Chair in History and Anthropology of Meso-American and South American Societies
My current work on Marranism in the Iberian world focuses on present-day Brazil.
Ethnographic enquiry into descendants of New Christians is hardly simple to pursue, since even today the Marrano phenomenon is by definition characterized by secrecy, and remains clandestine. This has, however, been a little less the case recently, so by following the tortuous paths of meetings sending me from one back to another, I have become acquainted with a certain number of informants willing to share their personal itineraries with me, as well as traits particular to their respective families. Over the past five or six years, in fact, especially in northeastern Brazil, a movement of “return” to Judaism has developed among many people claiming to be descendants of the “New Christians” of the colonial period.
Several of those with whom I spoke can trace extensive genealogies easily going back to the 18th century (or even far earlier). Moreover, the life stories which I've already gathered contain numerous and striking recurrent practices.
All of the families in question—Christian of course—have maintained customs (into the present) which attract our notice: respect of dietary rules (such as the prohibition against pork, fish without scales, etc.), candle-lighting on Friday evenings, reading only the Old Testament, specific funerary rites, etc.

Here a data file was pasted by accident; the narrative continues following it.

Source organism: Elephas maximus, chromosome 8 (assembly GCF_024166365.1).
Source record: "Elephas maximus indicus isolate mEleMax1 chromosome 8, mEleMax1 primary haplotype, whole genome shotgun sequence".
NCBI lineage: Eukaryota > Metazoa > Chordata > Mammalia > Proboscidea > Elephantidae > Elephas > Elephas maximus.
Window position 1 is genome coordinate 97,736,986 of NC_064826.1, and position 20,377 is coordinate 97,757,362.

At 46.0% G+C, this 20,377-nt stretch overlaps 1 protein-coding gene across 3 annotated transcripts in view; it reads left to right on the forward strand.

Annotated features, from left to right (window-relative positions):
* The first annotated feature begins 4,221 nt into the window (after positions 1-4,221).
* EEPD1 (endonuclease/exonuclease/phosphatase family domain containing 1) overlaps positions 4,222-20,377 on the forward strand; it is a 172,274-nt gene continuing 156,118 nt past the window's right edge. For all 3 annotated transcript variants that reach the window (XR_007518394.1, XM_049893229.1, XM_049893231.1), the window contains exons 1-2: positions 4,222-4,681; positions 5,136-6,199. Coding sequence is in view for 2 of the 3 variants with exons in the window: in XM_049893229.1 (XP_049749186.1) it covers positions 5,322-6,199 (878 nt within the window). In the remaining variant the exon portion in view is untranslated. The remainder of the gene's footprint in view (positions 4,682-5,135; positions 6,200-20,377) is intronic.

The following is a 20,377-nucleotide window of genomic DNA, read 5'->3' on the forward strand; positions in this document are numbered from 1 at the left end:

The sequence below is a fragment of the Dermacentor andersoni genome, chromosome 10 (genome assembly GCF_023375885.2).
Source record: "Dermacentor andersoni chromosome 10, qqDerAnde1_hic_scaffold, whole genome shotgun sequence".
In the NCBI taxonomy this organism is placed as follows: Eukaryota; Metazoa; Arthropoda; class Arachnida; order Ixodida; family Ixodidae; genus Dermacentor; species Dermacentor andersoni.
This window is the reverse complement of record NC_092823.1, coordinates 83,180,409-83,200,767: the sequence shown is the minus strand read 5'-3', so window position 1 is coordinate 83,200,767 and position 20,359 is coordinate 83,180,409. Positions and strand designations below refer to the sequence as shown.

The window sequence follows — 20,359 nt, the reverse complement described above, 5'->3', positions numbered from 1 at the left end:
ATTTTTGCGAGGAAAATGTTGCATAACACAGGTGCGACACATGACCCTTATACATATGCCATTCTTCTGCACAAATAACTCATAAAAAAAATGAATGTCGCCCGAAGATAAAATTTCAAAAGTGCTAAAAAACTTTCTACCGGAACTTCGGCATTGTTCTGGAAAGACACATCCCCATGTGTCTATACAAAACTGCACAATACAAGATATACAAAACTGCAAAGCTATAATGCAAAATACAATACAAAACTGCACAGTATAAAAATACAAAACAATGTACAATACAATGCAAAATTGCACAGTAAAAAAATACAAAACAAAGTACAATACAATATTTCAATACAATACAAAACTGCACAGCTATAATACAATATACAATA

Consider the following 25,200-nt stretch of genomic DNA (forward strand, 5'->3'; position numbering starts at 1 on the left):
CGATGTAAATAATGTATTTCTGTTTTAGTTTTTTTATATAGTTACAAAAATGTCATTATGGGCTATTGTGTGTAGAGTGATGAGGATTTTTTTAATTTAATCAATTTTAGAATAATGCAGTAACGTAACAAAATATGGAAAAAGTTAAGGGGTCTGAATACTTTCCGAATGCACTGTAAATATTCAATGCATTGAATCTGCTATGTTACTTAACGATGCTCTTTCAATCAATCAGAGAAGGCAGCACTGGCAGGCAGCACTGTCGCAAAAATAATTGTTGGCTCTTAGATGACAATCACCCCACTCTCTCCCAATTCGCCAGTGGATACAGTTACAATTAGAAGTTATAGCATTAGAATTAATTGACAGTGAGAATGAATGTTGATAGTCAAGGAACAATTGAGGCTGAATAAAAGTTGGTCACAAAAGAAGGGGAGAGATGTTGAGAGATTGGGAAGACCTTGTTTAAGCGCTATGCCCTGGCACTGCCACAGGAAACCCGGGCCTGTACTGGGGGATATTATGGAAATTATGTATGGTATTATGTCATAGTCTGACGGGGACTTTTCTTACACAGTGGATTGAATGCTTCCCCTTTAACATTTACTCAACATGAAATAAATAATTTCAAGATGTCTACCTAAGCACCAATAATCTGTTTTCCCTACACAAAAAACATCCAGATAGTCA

All of these elements converge to suggest the survival, whether conscious or unconscious, of a Marrano memory.
It is for this reason that at this stage in my research I have opted for a more anthropological orientation, and to emphasize fieldwork. The latter is necessarily inscribed within a comparative perspective, since for several years I have been interested as well in the evolution of the Mexican community of Venta Prieta, near Pachuca, whose members also claim to be descended from the “New Christians” of the colonial period. Thus, while continuing this study, I now intend to concentrate my efforts on the new Brazilian terrain I have discovered. Hence my research brings me to the deep sertão, especially the states of Pernambuco, Paraiba and Rio Grande do Norte. My objective, for the medium-term, is to reconstruct the ties between past and present, that is, to continue to combine the problematics and the methods of the two disciplines of history and anthropology.